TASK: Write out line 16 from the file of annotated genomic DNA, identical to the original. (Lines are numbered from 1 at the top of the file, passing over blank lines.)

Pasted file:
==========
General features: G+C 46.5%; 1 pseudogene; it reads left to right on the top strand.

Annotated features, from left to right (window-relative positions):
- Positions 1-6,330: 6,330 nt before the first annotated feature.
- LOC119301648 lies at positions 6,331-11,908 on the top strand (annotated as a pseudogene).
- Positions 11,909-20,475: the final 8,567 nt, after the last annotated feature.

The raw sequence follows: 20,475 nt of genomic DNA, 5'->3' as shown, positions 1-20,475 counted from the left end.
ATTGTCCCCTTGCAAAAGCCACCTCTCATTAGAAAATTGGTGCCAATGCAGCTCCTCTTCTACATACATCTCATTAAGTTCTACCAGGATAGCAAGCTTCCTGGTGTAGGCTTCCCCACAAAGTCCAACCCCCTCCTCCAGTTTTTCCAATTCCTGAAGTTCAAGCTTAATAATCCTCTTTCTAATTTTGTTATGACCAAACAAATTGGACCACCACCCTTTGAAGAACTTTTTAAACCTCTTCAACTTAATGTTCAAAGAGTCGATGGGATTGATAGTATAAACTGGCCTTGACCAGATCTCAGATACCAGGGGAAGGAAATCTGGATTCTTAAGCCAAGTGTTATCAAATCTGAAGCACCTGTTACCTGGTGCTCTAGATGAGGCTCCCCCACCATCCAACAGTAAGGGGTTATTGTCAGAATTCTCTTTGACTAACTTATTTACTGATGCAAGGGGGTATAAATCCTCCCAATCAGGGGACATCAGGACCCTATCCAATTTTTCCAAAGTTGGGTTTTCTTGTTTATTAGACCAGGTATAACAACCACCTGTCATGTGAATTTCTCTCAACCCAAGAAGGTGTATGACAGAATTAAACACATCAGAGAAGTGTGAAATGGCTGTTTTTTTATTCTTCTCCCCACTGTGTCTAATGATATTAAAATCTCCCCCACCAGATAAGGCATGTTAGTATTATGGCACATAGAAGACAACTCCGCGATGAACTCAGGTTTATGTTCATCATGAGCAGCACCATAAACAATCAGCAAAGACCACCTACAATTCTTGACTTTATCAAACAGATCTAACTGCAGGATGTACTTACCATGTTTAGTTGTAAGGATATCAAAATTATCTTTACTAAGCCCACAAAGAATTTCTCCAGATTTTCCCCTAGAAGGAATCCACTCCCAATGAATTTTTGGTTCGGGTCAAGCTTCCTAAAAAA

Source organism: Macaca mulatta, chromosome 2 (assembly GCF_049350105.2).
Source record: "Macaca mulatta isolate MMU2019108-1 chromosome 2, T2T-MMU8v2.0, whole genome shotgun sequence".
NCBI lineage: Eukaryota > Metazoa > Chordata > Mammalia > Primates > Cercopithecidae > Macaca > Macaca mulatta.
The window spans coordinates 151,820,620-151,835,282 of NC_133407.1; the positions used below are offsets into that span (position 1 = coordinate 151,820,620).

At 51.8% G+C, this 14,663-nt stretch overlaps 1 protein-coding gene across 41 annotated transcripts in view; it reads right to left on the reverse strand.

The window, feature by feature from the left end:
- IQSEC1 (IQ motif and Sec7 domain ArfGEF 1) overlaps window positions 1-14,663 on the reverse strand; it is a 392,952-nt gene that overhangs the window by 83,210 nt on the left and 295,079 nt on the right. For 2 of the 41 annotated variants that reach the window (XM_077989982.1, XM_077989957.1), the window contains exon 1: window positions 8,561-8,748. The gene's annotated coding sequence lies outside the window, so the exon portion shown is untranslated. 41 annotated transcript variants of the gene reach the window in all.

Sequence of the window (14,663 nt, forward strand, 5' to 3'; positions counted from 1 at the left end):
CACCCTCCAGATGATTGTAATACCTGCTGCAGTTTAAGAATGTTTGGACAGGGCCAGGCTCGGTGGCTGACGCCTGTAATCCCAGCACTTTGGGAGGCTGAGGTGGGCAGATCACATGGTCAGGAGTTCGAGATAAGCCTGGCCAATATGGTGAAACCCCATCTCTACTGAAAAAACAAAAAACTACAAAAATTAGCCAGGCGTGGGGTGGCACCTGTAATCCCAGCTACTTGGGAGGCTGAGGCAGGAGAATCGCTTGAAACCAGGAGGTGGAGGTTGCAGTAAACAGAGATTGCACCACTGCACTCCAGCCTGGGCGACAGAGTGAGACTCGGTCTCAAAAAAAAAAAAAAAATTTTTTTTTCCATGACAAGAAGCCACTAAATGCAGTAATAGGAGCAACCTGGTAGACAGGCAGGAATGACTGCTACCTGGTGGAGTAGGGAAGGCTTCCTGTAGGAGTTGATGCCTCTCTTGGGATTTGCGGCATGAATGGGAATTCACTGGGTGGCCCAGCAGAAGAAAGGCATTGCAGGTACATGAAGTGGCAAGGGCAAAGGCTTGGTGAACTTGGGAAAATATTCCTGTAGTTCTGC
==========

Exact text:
CACCCTCCAGATGATTGTAATACCTGCTGCAGTTTAAGAATGTTTGGACAGGGCCAGGCTCGGTGGCTGACGCCTGTAATCCCAGCACTTTGGGAGGCTGAGGTGGGCAGATCACATGGTCAGGAGTTCGAGATAAGCCTGGCCAATATGGTGAAACCCCATCTCTACTGAAAAAACAAAAAACTACAAAAATTAGCCAGGCGTGGGGTGGCACCTGTAATCCCAGCTACTTGGGAGGCTGAGGCAGGAGAATCGCTTGAAACCAGGAGGTGGAGGTTGCAGTAAACAGAGATTGCACCACTGCACTCCAGCCTGGGCGACAGAGTGAGACTCGGTCTCAAAAAAAAAAAAAAAATTTTTTTTTCCATGACAAGAAGCCACTAAATGCAGTAATAGGAGCAACCTGGTAGACAGGCAGGAATGACTGCTACCTGGTGGAGTAGGGAAGGCTTCCTGTAGGAGTTGATGCCTCTCTTGGGATTTGCGGCATGAATGGGAATTCACTGGGTGGCCCAGCAGAAGAAAGGCATTGCAGGTACATGAAGTGGCAAGGGCAAAGGCTTGGTGAACTTGGGAAAATATTCCTGTAGTTCTGC